The Divine: A Play for Sarah Bernhardt JENSEN RICE

The atmosphere at the Constans Theatre was immersing and captivating, taking the audience to another world following the story of Talbot, Sarah Bernhardt, and Michaud when the lights dimmed and the audience quieted.
I attended the performance alone, due to obligations prior that made me arrive just as the play was starting, but was pleased that the strangers beside me were quiet and respectful to the actors, audience, and theatre.
In my opinion, the central issue of the play is social oppression and poverty. In the early 1900s, poverty and the discrepancy between classes is much higher than it is today. This is evidenced in the play by the lack of child labor laws, with Leo Talbot working grossly long hours to help his family, and the impoverished state of his family. I had known little about the specific condition of Quebec in the 1900s prior to watching the play. While the events unfolding did surprise me in the extreme, I was moderately surprised by the large role of the church in politics and power. The theme of poverty doesn't directly relate to my life, but seeing the play strengthened my responsibility to help those less fortunate than me.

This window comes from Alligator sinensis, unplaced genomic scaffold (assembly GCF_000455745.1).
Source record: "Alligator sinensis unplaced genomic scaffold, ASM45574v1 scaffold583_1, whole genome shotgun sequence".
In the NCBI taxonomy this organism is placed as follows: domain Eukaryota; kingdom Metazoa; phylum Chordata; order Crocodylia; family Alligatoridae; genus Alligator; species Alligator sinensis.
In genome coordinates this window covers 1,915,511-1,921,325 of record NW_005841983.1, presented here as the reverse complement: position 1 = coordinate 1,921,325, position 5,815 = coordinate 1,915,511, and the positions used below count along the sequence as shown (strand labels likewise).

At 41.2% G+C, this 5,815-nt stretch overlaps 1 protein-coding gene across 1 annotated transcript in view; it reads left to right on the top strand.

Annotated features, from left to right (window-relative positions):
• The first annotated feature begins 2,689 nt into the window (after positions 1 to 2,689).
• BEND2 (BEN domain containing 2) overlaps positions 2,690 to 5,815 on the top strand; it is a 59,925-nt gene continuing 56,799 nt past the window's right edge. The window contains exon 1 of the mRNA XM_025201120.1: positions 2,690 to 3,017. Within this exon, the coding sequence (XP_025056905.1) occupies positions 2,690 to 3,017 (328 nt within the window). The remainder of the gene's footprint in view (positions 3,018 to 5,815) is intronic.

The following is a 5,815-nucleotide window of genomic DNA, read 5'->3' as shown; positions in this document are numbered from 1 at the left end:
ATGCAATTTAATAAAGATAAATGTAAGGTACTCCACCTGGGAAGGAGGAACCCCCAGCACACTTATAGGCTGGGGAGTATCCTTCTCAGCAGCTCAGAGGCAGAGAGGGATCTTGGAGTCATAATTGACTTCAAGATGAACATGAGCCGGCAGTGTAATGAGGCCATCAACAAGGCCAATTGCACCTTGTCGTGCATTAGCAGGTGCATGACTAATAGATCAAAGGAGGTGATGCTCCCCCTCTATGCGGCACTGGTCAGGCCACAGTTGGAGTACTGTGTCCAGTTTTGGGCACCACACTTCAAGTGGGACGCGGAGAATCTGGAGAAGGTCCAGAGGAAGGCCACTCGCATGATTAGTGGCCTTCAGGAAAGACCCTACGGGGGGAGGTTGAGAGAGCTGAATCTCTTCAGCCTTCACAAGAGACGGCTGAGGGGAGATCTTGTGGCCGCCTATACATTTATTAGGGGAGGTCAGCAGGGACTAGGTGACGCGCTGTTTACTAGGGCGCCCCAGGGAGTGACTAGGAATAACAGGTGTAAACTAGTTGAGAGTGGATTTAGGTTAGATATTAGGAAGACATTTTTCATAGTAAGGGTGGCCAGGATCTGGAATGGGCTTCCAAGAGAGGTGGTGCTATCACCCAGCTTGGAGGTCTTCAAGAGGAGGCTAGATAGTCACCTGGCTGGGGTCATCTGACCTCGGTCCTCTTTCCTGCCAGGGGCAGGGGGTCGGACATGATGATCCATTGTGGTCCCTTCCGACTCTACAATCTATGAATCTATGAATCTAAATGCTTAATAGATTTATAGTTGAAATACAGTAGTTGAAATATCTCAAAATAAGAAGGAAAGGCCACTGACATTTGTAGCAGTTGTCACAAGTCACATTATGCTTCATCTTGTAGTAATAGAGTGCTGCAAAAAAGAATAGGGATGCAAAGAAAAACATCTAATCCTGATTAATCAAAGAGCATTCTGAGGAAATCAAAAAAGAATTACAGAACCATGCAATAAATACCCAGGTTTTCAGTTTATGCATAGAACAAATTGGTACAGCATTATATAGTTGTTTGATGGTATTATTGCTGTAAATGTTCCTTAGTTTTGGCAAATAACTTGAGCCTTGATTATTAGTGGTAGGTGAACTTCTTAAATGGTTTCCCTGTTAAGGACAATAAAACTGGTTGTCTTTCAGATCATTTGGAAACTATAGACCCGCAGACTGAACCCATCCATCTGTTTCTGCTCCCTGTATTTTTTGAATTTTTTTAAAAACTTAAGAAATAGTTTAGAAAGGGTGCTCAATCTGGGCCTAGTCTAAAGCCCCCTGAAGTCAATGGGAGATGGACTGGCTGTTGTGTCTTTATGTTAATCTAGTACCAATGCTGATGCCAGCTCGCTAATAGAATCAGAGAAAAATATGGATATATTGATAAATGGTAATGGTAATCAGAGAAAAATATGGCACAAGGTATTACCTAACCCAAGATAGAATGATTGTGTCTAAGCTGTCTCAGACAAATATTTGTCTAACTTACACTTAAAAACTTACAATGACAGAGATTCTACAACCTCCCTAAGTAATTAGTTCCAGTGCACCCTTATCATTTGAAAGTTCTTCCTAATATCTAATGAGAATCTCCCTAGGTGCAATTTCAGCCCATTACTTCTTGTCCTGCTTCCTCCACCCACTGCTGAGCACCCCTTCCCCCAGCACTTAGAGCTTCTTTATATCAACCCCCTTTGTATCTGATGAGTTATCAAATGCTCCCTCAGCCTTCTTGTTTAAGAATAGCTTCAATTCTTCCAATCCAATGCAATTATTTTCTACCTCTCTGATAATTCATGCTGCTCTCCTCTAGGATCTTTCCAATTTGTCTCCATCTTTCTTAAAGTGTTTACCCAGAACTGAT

One way "The Divine: A Play for Sarah Bernhardt" provides us with an opportunity for katharsis is by showing us characters stuck pursuing a career for reasons other than a love for it. Michaud is enamored by the stage, and would enjoy any role in a theater more than his role as a seminary. Talbot does not have a very priestly demeanor and has no desire to become a servant of the Church, he would much rather make a living running a small shop, but is ensnared by poverty to take his only chance to escape by priesthood, a role that brings power and a comfortable life. Many of us today chase careers for the money or because of the wills of others, this outside look at Talbot and Michaud makes us reflect on if our career choices are the right ones for us.
Created By
Jensen Rice


Photos 2- From UF Arts Website 3 and 5 - From director and playwright Micheal Marc Bouchard's official website

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